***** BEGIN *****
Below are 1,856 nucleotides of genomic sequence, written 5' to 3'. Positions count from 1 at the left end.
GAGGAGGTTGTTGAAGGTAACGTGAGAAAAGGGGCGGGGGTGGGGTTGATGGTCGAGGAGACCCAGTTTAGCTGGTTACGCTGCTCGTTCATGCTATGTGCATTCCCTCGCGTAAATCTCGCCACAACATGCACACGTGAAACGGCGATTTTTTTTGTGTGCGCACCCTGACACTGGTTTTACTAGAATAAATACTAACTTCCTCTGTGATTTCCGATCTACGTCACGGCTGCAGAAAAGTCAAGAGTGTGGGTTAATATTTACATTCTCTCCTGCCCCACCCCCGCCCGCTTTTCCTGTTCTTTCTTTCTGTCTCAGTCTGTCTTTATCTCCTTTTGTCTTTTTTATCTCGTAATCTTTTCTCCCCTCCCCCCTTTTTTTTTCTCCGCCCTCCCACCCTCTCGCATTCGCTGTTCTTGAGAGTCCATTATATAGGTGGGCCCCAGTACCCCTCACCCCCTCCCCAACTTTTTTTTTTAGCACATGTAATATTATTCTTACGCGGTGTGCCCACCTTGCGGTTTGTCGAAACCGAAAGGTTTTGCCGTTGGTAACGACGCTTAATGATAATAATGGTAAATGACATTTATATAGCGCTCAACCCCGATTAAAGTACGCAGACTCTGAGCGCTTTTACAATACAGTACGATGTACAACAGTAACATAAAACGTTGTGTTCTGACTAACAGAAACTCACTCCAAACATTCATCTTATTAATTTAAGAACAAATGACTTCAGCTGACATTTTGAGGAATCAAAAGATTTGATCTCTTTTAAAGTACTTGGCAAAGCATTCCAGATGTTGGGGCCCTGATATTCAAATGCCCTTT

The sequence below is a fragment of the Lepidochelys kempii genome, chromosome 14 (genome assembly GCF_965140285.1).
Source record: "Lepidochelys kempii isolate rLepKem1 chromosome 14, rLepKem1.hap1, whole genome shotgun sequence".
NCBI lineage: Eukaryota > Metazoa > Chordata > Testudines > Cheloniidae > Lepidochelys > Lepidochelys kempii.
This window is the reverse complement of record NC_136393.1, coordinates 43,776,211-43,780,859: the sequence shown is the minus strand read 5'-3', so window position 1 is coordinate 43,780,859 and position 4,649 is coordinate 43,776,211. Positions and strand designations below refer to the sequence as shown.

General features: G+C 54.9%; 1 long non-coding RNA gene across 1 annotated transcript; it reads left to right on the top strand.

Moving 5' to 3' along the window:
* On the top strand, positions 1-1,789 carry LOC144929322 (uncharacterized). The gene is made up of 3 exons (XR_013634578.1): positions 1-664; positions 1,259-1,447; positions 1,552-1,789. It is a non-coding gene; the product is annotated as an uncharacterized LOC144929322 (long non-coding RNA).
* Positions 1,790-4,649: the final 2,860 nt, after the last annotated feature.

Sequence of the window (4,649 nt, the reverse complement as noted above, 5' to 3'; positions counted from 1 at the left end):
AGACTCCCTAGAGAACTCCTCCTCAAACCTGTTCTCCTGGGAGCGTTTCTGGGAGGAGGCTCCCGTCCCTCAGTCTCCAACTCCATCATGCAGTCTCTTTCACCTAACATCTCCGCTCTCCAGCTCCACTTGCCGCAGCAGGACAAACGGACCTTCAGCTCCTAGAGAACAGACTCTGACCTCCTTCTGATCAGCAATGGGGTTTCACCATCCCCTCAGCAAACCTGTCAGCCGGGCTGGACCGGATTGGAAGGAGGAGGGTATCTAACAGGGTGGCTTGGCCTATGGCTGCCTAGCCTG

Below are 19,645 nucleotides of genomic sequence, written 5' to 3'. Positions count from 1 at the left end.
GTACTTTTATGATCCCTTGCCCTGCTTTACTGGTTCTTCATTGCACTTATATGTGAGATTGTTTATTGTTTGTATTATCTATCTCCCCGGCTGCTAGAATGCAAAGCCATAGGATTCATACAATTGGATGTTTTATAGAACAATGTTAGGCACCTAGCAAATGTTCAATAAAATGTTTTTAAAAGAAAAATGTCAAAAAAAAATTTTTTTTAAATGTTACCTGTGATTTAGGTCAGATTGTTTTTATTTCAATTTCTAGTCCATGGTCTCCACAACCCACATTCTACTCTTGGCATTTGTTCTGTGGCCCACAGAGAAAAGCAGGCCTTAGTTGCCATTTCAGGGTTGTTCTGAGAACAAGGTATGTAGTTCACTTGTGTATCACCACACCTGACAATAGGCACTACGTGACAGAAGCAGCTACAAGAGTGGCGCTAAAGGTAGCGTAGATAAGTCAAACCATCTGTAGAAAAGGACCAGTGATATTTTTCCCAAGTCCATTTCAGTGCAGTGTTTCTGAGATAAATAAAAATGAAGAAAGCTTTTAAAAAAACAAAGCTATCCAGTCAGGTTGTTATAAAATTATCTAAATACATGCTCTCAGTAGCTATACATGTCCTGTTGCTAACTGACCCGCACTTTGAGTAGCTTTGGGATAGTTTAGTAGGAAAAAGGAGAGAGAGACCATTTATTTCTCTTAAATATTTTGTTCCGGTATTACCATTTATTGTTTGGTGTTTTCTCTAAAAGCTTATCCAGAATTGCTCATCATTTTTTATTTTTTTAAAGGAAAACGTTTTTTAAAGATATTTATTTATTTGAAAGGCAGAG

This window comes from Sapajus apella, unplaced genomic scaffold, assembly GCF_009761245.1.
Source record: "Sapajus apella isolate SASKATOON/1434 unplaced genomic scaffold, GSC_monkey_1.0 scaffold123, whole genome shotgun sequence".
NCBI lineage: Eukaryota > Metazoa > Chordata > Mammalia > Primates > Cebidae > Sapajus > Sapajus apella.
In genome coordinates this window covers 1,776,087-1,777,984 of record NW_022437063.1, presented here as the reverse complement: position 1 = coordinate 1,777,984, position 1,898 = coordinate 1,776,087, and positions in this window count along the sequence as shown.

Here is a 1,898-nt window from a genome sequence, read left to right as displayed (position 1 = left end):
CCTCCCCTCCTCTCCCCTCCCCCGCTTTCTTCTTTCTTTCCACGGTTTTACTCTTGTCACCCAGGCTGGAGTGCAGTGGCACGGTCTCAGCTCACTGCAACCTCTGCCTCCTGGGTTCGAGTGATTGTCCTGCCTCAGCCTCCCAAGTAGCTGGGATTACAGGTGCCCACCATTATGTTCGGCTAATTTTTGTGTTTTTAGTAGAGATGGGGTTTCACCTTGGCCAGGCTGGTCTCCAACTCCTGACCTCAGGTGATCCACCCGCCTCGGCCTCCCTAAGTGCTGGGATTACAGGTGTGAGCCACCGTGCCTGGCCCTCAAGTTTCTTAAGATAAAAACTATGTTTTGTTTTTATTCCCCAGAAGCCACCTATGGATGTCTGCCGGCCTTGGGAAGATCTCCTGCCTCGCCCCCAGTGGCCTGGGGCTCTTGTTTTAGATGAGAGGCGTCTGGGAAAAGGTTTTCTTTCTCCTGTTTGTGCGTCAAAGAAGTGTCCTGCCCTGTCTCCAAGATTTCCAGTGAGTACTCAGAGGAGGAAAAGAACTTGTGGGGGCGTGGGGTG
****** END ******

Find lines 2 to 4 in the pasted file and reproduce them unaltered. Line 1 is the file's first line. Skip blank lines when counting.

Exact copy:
GAGGAGGTTGTTGAAGGTAACGTGAGAAAAGGGGCGGGGGTGGGGTTGATGGTCGAGGAGACCCAGTTTAGCTGGTTACGCTGCTCGTTCATGCTATGTGCATTCCCTCGCGTAAATCTCGCCACAACATGCACACGTGAAACGGCGATTTTTTTTGTGTGCGCACCCTGACACTGGTTTTACTAGAATAAATACTAACTTCCTCTGTGATTTCCGATCTACGTCACGGCTGCAGAAAAGTCAAGAGTGTGGGTTAATATTTACATTCTCTCCTGCCCCACCCCCGCCCGCTTTTCCTGTTCTTTCTTTCTGTCTCAGTCTGTCTTTATCTCCTTTTGTCTTTTTTATCTCGTAATCTTTTCTCCCCTCCCCCCTTTTTTTTTCTCCGCCCTCCCACCCTCTCGCATTCGCTGTTCTTGAGAGTCCATTATATAGGTGGGCCCCAGTACCCCTCACCCCCTCCCCAACTTTTTTTTTTAGCACATGTAATATTATTCTTACGCGGTGTGCCCACCTTGCGGTTTGTCGAAACCGAAAGGTTTTGCCGTTGGTAACGACGCTTAATGATAATAATGGTAAATGACATTTATATAGCGCTCAACCCCGATTAAAGTACGCAGACTCTGAGCGCTTTTACAATACAGTACGATGTACAACAGTAACATAAAACGTTGTGTTCTGACTAACAGAAACTCACTCCAAACATTCATCTTATTAATTTAAGAACAAATGACTTCAGCTGACATTTTGAGGAATCAAAAGATTTGATCTCTTTTAAAGTACTTGGCAAAGCATTCCAGATGTTGGGGCCCTGATATTCAAATGCCCTTT

The sequence below is a fragment of the Lepidochelys kempii genome, chromosome 14 (genome assembly GCF_965140285.1).
Source record: "Lepidochelys kempii isolate rLepKem1 chromosome 14, rLepKem1.hap1, whole genome shotgun sequence".